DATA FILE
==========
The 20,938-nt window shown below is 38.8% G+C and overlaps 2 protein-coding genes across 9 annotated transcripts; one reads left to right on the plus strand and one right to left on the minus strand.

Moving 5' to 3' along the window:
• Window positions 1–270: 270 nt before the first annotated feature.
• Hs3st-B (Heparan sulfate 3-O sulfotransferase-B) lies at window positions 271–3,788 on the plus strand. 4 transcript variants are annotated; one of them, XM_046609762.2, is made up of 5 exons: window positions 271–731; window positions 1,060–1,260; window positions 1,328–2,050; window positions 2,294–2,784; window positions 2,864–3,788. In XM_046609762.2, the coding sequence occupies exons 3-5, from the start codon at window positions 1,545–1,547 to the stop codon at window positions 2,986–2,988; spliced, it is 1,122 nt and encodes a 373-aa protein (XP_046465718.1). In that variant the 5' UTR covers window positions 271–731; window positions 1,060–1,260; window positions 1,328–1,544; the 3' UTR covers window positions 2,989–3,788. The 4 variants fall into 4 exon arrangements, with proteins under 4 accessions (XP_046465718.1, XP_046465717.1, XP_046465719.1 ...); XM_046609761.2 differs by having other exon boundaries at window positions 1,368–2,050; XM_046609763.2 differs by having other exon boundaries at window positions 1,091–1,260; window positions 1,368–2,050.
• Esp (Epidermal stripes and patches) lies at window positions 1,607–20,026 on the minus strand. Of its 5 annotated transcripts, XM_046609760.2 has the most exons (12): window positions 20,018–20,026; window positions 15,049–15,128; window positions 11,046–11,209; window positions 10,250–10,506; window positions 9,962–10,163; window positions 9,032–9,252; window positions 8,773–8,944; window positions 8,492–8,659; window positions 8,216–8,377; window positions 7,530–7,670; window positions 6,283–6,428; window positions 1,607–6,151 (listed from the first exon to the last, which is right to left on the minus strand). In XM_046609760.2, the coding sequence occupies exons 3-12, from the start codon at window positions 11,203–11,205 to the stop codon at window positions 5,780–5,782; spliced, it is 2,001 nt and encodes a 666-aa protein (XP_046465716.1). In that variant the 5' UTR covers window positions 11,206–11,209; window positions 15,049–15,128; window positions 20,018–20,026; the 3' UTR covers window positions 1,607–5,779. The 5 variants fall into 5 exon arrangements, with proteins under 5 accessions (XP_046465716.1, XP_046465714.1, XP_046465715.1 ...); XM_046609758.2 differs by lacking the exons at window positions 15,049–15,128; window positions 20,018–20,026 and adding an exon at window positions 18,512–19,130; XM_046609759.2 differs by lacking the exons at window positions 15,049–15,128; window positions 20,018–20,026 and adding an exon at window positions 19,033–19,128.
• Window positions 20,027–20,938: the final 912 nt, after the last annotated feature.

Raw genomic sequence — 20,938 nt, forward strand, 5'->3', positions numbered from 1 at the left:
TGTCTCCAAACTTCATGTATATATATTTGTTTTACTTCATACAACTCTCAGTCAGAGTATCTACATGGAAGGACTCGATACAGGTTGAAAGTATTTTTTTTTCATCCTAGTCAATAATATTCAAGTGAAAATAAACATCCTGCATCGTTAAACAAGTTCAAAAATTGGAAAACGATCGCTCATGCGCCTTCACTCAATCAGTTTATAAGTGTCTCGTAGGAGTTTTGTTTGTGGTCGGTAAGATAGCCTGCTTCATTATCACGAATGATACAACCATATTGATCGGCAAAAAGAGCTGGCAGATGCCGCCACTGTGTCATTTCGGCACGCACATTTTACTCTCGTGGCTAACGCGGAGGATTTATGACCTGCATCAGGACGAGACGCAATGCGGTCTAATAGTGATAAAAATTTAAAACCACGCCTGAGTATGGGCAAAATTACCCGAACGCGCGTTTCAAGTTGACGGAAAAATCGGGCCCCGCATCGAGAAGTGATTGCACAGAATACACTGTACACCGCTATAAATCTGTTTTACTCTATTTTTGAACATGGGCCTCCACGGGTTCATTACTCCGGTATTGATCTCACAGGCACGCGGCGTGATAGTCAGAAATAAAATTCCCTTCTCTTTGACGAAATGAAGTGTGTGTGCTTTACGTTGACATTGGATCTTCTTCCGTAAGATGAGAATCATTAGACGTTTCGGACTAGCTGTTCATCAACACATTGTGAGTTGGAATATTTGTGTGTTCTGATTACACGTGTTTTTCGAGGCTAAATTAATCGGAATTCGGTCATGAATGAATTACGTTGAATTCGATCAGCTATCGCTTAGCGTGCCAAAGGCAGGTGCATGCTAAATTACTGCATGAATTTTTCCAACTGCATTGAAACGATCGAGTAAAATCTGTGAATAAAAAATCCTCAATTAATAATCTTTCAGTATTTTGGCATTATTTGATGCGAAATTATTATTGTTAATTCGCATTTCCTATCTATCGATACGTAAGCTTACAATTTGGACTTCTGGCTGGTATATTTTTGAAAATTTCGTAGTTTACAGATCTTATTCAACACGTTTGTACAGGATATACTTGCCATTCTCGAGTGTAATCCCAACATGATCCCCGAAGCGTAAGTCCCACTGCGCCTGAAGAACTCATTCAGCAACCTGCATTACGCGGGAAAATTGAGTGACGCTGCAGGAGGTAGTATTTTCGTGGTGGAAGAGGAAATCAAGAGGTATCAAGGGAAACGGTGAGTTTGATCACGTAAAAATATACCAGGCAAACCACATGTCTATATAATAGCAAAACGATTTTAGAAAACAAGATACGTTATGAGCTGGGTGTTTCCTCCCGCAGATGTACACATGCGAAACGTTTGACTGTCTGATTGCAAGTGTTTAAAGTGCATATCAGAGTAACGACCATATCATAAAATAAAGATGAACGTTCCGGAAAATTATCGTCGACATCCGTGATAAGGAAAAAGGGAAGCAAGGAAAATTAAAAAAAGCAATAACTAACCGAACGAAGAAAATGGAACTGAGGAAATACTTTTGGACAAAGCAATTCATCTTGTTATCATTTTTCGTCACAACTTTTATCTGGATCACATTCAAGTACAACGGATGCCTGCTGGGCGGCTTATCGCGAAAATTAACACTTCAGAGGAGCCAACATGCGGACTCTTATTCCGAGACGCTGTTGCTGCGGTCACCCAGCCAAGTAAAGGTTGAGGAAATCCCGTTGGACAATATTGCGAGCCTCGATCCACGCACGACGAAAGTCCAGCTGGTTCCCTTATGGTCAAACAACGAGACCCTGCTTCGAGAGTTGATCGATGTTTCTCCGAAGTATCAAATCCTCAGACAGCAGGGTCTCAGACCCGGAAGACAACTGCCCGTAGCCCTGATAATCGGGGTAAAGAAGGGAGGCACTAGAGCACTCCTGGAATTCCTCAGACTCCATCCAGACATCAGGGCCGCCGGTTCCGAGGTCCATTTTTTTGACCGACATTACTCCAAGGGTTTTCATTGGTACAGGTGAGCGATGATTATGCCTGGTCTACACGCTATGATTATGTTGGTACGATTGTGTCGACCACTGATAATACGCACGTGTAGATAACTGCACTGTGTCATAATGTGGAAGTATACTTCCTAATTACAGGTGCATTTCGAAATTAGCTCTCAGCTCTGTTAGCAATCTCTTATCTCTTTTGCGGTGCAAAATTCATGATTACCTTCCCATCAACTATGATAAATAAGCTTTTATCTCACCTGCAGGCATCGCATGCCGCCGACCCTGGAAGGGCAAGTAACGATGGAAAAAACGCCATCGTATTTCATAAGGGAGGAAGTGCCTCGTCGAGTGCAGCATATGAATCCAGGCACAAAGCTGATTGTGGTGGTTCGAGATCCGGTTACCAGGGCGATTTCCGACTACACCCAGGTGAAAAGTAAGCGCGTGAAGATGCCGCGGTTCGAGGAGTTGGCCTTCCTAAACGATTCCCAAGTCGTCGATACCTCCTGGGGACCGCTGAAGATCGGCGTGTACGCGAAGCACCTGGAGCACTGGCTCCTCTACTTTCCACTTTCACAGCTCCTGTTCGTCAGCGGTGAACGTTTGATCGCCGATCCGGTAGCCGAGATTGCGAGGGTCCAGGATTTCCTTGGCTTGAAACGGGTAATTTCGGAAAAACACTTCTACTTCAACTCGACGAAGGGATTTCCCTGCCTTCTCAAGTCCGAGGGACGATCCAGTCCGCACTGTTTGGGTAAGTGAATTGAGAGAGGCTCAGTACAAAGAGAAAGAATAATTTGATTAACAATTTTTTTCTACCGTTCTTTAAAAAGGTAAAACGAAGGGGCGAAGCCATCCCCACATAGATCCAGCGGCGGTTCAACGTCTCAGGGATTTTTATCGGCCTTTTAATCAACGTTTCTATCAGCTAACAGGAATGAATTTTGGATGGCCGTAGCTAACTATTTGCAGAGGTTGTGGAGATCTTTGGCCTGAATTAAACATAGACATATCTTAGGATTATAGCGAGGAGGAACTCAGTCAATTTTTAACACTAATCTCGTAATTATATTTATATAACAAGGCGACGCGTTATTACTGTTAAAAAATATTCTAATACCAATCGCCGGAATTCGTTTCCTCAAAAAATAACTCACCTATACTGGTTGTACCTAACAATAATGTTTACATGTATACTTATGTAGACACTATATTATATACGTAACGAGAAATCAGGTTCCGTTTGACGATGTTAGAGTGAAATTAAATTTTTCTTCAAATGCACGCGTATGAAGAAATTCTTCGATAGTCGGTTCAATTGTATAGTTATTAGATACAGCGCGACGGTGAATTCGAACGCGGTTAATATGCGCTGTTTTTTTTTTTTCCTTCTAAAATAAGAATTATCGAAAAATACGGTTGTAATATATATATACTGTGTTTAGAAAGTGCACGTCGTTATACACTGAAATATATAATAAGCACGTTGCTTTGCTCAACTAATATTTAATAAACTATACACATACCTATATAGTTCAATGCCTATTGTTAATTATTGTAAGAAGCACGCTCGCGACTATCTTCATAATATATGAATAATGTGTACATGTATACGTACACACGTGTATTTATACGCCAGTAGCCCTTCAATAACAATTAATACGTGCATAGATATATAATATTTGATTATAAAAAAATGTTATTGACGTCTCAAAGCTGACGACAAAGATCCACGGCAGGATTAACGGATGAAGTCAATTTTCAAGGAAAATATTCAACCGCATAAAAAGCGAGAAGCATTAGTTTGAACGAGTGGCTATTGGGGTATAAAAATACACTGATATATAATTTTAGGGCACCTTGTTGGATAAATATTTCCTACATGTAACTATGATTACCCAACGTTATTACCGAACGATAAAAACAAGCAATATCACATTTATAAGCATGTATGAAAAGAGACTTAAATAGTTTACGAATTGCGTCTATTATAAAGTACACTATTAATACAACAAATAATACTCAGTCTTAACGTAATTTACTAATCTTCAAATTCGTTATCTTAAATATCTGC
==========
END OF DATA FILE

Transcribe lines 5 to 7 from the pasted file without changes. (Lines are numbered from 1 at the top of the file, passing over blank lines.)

• Esp (Epidermal stripes and patches) lies at window positions 1,607–20,026 on the minus strand. Of its 5 annotated transcripts, XM_046609760.2 has the most exons (12): window positions 20,018–20,026; window positions 15,049–15,128; window positions 11,046–11,209; window positions 10,250–10,506; window positions 9,962–10,163; window positions 9,032–9,252; window positions 8,773–8,944; window positions 8,492–8,659; window positions 8,216–8,377; window positions 7,530–7,670; window positions 6,283–6,428; window positions 1,607–6,151 (listed from the first exon to the last, which is right to left on the minus strand). In XM_046609760.2, the coding sequence occupies exons 3-12, from the start codon at window positions 11,203–11,205 to the stop codon at window positions 5,780–5,782; spliced, it is 2,001 nt and encodes a 666-aa protein (XP_046465716.1). In that variant the 5' UTR covers window positions 11,206–11,209; window positions 15,049–15,128; window positions 20,018–20,026; the 3' UTR covers window positions 1,607–5,779. The 5 variants fall into 5 exon arrangements, with proteins under 5 accessions (XP_046465716.1, XP_046465714.1, XP_046465715.1 ...); XM_046609758.2 differs by lacking the exons at window positions 15,049–15,128; window positions 20,018–20,026 and adding an exon at window positions 18,512–19,130; XM_046609759.2 differs by lacking the exons at window positions 15,049–15,128; window positions 20,018–20,026 and adding an exon at window positions 19,033–19,128.
• Window positions 20,027–20,938: the final 912 nt, after the last annotated feature.

Raw genomic sequence — 20,938 nt, forward strand, 5'->3', positions numbered from 1 at the left: